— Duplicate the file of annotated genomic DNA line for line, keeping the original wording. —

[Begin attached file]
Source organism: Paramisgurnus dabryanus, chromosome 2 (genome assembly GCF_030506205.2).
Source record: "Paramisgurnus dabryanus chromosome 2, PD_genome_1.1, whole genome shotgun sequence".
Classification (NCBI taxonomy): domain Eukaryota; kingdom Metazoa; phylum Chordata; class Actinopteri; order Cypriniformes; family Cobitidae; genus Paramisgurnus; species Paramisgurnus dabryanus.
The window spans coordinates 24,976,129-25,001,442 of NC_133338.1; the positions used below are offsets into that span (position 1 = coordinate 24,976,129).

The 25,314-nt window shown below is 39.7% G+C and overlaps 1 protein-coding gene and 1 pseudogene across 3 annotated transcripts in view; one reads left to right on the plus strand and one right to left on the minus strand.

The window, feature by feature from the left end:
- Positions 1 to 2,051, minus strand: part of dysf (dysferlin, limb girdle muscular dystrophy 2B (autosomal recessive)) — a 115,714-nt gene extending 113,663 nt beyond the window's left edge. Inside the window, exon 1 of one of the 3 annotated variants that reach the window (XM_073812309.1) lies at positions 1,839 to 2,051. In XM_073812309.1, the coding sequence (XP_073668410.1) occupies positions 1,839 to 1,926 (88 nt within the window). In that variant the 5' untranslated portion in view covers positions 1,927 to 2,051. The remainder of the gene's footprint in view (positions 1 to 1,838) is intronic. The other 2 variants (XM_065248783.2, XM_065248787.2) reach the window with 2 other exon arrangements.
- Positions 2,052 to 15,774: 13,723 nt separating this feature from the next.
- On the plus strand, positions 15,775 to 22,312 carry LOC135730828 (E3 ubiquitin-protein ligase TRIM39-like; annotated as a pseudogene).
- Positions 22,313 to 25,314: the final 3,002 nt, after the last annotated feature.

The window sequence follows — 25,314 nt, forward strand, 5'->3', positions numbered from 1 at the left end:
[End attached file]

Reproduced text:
Source organism: Paramisgurnus dabryanus, chromosome 2 (genome assembly GCF_030506205.2).
Source record: "Paramisgurnus dabryanus chromosome 2, PD_genome_1.1, whole genome shotgun sequence".
Classification (NCBI taxonomy): domain Eukaryota; kingdom Metazoa; phylum Chordata; class Actinopteri; order Cypriniformes; family Cobitidae; genus Paramisgurnus; species Paramisgurnus dabryanus.
The window spans coordinates 24,976,129-25,001,442 of NC_133338.1; the positions used below are offsets into that span (position 1 = coordinate 24,976,129).

The 25,314-nt window shown below is 39.7% G+C and overlaps 1 protein-coding gene and 1 pseudogene across 3 annotated transcripts in view; one reads left to right on the plus strand and one right to left on the minus strand.

The window, feature by feature from the left end:
- Positions 1 to 2,051, minus strand: part of dysf (dysferlin, limb girdle muscular dystrophy 2B (autosomal recessive)) — a 115,714-nt gene extending 113,663 nt beyond the window's left edge. Inside the window, exon 1 of one of the 3 annotated variants that reach the window (XM_073812309.1) lies at positions 1,839 to 2,051. In XM_073812309.1, the coding sequence (XP_073668410.1) occupies positions 1,839 to 1,926 (88 nt within the window). In that variant the 5' untranslated portion in view covers positions 1,927 to 2,051. The remainder of the gene's footprint in view (positions 1 to 1,838) is intronic. The other 2 variants (XM_065248783.2, XM_065248787.2) reach the window with 2 other exon arrangements.
- Positions 2,052 to 15,774: 13,723 nt separating this feature from the next.
- On the plus strand, positions 15,775 to 22,312 carry LOC135730828 (E3 ubiquitin-protein ligase TRIM39-like; annotated as a pseudogene).
- Positions 22,313 to 25,314: the final 3,002 nt, after the last annotated feature.

The window sequence follows — 25,314 nt, forward strand, 5'->3', positions numbered from 1 at the left end: